"My thinking about online learning has changed. In a way, I felt very prepared for the pivot because I was already teaching online. But I realized that we had to help our educators — the people we serve — think deeper about realtime and anytime learning (synchronous vs asynchronous) . . . Teachers always guide and connect and help students create, but the form that the guiding, the connecting, and the creating takes might be different now in online learning," said Renee. "Christian Shockley [Head of Ed Labs at Pathwright] was really a big influence in our thinking about the affordances of anytime learning and how to make anytime learning just as curiosity inducing, just as engaging... And for most of the people we worked with that was the big 'ah-ha!'"

Tips for Hosting a Conference Online

Hey there! It's Christian from Ed Labs here jumping in. I hope you enjoyed this article on one of my very favorite Ed Lab Partners, Renee Hobbs. To round things out, I'd like to share a few tips to help you run your own conference online using Pathwright.

  1. First off, get yourself in the mindset. Whether it's a simple or complex conference, the Path is going to act as a basecamp for your attendees. It'll be the place they join and come back to for those right-on-time nudges to the right events. So that means...
  2. You should rely a lot on scheduled, custom reminders. Think of it as uploading your hosting personality even before the conference begins. Want to know another cool thing about using a robust schedule? Your conference attendees can export it to their personal calendar.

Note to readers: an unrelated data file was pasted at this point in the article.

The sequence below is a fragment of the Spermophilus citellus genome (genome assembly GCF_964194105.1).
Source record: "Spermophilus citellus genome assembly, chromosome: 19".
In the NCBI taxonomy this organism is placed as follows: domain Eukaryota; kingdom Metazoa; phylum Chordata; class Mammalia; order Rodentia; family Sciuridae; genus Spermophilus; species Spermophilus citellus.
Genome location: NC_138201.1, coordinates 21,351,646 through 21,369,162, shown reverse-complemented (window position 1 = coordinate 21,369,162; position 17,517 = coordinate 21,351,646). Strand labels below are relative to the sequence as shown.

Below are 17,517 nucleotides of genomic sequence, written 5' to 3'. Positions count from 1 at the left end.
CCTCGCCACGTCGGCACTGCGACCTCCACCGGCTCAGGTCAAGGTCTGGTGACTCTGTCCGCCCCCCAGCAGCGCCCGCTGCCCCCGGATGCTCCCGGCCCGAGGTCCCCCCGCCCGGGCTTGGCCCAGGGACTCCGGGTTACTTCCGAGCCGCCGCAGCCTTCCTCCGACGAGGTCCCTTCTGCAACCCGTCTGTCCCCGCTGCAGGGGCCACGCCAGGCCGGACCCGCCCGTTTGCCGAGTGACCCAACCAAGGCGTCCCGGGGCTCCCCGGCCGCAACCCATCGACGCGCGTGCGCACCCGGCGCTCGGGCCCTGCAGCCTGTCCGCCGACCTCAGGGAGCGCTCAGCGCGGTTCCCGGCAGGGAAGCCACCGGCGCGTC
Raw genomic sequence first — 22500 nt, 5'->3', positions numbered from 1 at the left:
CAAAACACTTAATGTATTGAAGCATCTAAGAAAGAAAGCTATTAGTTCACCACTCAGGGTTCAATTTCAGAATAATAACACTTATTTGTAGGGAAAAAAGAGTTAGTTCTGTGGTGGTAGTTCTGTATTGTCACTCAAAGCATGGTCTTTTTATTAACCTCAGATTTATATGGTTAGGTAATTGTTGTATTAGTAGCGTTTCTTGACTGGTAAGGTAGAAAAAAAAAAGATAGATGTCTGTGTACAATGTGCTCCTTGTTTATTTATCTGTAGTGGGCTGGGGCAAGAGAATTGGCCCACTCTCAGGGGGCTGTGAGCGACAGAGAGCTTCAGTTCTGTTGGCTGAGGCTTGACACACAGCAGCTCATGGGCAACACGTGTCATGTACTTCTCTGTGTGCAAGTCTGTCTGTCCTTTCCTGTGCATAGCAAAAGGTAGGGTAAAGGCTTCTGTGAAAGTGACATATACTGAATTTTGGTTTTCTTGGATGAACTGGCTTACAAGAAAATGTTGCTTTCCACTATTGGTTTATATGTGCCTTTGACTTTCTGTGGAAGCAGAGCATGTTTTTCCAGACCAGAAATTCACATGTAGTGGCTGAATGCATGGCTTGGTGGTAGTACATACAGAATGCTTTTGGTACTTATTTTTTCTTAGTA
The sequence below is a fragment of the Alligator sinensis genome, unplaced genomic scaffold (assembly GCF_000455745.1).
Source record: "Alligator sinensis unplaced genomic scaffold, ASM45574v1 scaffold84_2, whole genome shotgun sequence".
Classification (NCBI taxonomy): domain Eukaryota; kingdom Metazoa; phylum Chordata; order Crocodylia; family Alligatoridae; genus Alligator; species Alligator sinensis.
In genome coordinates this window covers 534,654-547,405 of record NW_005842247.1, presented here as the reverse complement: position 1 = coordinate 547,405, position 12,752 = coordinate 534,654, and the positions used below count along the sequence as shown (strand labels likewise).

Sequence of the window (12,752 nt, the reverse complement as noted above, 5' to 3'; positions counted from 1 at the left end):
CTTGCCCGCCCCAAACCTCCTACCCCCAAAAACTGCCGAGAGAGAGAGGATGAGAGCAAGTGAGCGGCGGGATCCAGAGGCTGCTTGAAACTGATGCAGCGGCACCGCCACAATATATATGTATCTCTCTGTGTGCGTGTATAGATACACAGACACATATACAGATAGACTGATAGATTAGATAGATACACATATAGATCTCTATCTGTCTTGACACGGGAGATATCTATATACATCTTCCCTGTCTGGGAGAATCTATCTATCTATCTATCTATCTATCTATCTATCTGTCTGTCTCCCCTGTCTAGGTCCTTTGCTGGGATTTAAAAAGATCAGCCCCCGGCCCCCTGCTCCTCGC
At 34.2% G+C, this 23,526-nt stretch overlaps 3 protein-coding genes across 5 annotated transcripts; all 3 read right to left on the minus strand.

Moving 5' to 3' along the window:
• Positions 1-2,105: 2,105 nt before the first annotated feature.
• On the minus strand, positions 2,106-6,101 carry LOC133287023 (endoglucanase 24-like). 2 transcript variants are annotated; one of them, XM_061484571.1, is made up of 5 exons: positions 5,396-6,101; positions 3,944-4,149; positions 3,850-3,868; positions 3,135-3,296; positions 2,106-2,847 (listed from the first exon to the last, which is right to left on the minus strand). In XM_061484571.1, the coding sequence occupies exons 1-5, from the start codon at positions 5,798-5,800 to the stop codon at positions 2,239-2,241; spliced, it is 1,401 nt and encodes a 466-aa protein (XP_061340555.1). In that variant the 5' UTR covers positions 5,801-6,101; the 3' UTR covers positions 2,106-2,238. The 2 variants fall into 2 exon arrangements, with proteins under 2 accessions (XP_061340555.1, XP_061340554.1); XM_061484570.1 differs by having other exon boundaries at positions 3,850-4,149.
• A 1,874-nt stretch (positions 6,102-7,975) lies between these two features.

3. Now to the structure of your conference. If your presenters don't have a lot of extra material to share pre or post session, your path design can stay relatively simple (think a step or lesson for each session). But if you have lots of speakers and you want your attendees to have fun, interactive lessons before or after a session (which I highly recommend!), you'll want to use Collections. With Collections, you can give each speaker their own path to customize, then bundle them all together for your conference attendees.

Alrighty, I'll leave my tips there for now. If you'd like to meet with me to design your own conference on Pathwright, feel free to schedule an Ed Lab session. Remember, Ed Labs is focused on educational design (not typical support questions). For those kinds of more technically focused questions, the talented Pathwright guidance team is available at hello@pathwright.com.

In 2021, Renee published a new book on propaganda, Mind Over Media, and an online companion course that models the learning activities in her book. Renee hopes this course will help educators engage with students in analyzing current events, propaganda, and disinformation. Learn more about Renee Hobbs, her 2021 book, and her good work at the Media Education Lab.

Join the online education conversation with us on FacebookTwitterLinkedIn, or Instagram. We'd love to hear from you! To share feedback or a topic suggestion for the Pathwright blog, please email me at lydia@pathwright.com.